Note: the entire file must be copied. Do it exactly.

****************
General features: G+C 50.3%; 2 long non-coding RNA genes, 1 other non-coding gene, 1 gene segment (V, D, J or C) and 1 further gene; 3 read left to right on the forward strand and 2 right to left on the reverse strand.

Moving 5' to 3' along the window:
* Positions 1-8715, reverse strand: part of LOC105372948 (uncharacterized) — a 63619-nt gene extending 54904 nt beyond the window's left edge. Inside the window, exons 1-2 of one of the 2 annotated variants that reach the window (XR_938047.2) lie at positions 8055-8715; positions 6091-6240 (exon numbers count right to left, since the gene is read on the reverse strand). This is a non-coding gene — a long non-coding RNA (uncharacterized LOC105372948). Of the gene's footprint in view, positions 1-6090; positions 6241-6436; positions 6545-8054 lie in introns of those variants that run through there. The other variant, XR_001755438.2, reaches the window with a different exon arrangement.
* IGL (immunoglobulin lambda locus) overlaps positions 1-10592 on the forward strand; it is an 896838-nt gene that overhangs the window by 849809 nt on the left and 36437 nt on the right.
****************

General features: G+C 50.3%; 2 long non-coding RNA genes, 1 other non-coding gene, 1 gene segment (V, D, J or C) and 1 further gene; 3 read left to right on the forward strand and 2 right to left on the reverse strand.

Moving 5' to 3' along the window:
* Positions 1-8715, reverse strand: part of LOC105372948 (uncharacterized) — a 63619-nt gene extending 54904 nt beyond the window's left edge. Inside the window, exons 1-2 of one of the 2 annotated variants that reach the window (XR_938047.2) lie at positions 8055-8715; positions 6091-6240 (exon numbers count right to left, since the gene is read on the reverse strand). This is a non-coding gene — a long non-coding RNA (uncharacterized LOC105372948). Of the gene's footprint in view, positions 1-6090; positions 6241-6436; positions 6545-8054 lie in introns of those variants that run through there. The other variant, XR_001755438.2, reaches the window with a different exon arrangement.
* IGL (immunoglobulin lambda locus) overlaps positions 1-10592 on the forward strand; it is an 896838-nt gene that overhangs the window by 849809 nt on the left and 36437 nt on the right.